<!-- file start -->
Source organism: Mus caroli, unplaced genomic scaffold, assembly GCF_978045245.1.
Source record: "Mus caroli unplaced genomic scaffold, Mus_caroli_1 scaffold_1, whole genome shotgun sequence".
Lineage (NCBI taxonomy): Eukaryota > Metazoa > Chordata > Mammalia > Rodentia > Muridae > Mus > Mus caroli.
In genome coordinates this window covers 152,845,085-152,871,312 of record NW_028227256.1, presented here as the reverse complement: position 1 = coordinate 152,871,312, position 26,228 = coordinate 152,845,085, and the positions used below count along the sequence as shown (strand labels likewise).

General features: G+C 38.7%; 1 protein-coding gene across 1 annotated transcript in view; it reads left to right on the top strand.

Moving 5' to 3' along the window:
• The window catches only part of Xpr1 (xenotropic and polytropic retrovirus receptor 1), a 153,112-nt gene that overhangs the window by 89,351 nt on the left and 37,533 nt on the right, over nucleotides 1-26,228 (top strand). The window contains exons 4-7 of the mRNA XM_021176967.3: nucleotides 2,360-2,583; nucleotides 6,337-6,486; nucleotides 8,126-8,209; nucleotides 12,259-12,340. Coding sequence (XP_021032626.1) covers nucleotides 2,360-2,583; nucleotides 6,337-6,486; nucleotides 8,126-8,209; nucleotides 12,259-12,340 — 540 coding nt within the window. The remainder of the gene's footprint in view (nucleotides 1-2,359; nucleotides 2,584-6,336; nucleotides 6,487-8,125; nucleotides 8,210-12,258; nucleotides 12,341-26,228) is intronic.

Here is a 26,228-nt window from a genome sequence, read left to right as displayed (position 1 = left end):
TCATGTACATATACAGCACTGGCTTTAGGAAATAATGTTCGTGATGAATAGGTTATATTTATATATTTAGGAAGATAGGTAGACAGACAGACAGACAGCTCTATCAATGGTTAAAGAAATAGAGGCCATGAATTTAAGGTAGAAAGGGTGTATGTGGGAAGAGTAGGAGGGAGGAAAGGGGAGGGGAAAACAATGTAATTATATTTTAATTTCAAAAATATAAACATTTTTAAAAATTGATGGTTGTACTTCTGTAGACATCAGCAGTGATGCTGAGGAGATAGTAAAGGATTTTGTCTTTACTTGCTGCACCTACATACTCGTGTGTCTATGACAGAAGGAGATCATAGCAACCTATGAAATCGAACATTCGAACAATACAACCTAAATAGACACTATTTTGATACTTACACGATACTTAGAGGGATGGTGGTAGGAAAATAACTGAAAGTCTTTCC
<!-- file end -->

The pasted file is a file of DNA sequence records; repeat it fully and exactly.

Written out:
Source organism: Mus caroli, unplaced genomic scaffold, assembly GCF_978045245.1.
Source record: "Mus caroli unplaced genomic scaffold, Mus_caroli_1 scaffold_1, whole genome shotgun sequence".
Lineage (NCBI taxonomy): Eukaryota > Metazoa > Chordata > Mammalia > Rodentia > Muridae > Mus > Mus caroli.
In genome coordinates this window covers 152,845,085-152,871,312 of record NW_028227256.1, presented here as the reverse complement: position 1 = coordinate 152,871,312, position 26,228 = coordinate 152,845,085, and the positions used below count along the sequence as shown (strand labels likewise).

General features: G+C 38.7%; 1 protein-coding gene across 1 annotated transcript in view; it reads left to right on the top strand.

Moving 5' to 3' along the window:
• The window catches only part of Xpr1 (xenotropic and polytropic retrovirus receptor 1), a 153,112-nt gene that overhangs the window by 89,351 nt on the left and 37,533 nt on the right, over nucleotides 1-26,228 (top strand). The window contains exons 4-7 of the mRNA XM_021176967.3: nucleotides 2,360-2,583; nucleotides 6,337-6,486; nucleotides 8,126-8,209; nucleotides 12,259-12,340. Coding sequence (XP_021032626.1) covers nucleotides 2,360-2,583; nucleotides 6,337-6,486; nucleotides 8,126-8,209; nucleotides 12,259-12,340 — 540 coding nt within the window. The remainder of the gene's footprint in view (nucleotides 1-2,359; nucleotides 2,584-6,336; nucleotides 6,487-8,125; nucleotides 8,210-12,258; nucleotides 12,341-26,228) is intronic.

Here is a 26,228-nt window from a genome sequence, read left to right as displayed (position 1 = left end):
TCATGTACATATACAGCACTGGCTTTAGGAAATAATGTTCGTGATGAATAGGTTATATTTATATATTTAGGAAGATAGGTAGACAGACAGACAGACAGCTCTATCAATGGTTAAAGAAATAGAGGCCATGAATTTAAGGTAGAAAGGGTGTATGTGGGAAGAGTAGGAGGGAGGAAAGGGGAGGGGAAAACAATGTAATTATATTTTAATTTCAAAAATATAAACATTTTTAAAAATTGATGGTTGTACTTCTGTAGACATCAGCAGTGATGCTGAGGAGATAGTAAAGGATTTTGTCTTTACTTGCTGCACCTACATACTCGTGTGTCTATGACAGAAGGAGATCATAGCAACCTATGAAATCGAACATTCGAACAATACAACCTAAATAGACACTATTTTGATACTTACACGATACTTAGAGGGATGGTGGTAGGAAAATAACTGAAAGTCTTTCC